Revealed: the savings capital of the UK
In a study of its savings customers, Halifax found that Londoners in general have the lowest balances in the country – suggesting salaries in the capital do not fully compensate for high housing and living costs.
Savers in London have just 22% of their annual earnings tucked away. Those in Wales, the South West and the East Midlands have the highest amounts saved as a proportion of their earnings, all at 34%.
The 10 areas with the highest savings balances were all in southern England, including the districts of Mole Valley in Surrey, Chiltern and St Albans.
But despite the South being associated with relative prosperity, half of the 10 areas with the lowest amounts in savings were in London, with Newham, Barkingham and Dagenham, Lewisham and Southwark making the list.
The findings come at a time when there is still little hope of savers seeing any significant increase in the returns they will get on their nest eggs, with the Bank of England base rate having been held at a historic 0.5% low for more than four and-a-half years.
The Government’s Funding for Lending scheme launched last year to help borrowers has made the plight of savers worse as it has made banks less reliant on having to attract deposits.
According to financial information website Moneyfacts, five years ago the average rate of interest a saver could get on a cash Isa was 4.71%, a year ago it was 2.18% and now it is 1.66%.
Halifax also found there was a significant difference across the sexes in savings rates.
Women living in the South East have the highest average savings balances in the country, while female savers in the North East have the lowest, Halifax has reported.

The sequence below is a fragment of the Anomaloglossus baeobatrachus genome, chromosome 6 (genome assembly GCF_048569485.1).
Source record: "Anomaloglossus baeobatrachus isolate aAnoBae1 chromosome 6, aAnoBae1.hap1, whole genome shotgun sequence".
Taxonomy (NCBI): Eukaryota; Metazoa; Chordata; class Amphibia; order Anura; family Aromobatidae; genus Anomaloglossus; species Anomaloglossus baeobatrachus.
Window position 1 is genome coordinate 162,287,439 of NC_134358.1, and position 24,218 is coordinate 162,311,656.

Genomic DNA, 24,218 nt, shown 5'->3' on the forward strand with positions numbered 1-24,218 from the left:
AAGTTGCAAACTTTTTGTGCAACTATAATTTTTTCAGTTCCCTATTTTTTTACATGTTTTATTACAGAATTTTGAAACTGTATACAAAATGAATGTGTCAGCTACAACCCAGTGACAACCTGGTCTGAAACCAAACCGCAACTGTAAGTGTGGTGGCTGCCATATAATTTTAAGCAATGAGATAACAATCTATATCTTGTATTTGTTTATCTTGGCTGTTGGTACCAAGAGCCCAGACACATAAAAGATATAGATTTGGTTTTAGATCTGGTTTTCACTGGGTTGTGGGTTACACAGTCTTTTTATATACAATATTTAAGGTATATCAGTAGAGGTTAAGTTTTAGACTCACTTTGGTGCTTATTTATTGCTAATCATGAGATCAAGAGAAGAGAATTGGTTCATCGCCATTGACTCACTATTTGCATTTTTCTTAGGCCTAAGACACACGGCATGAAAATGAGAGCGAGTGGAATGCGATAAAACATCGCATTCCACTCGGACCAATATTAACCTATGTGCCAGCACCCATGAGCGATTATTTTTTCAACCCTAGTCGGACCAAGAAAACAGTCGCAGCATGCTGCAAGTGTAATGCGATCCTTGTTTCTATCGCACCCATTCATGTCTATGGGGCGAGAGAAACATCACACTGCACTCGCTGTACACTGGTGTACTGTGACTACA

The research from Halifax’s own deposit savings database found that women in the South East have a typical savings balance of £9,578, equating to 44% of their gross annual earnings, while those living in the North East have an average of £7,297, or 40% of their yearly income put by.
Across England and Wales, women have £8,113 put by on average, which is 7% more than the average balance of men at £7,563.
Women were found to be saving more than men in all regions except the North East and they have around double the amount put away as a proportion of their earnings than men.
Female savers have around 40% of their typical gross annual wage of £20,224 put away, while men have just 22% of their average salary of £33,683 saved.
Richard Fearon, head of Halifax Savings, said: ‘We have seen women consistently out-saving men throughout 2013, both in terms of average balances and in relation to earnings.
‘This suggests a fundamental difference in the attitude towards saving between the sexes, and highlights that even if you’re earning less, it is possible to save more with a positive savings habit in place.’
Halifax used its savings database alongside Office for National Statistics earnings figures.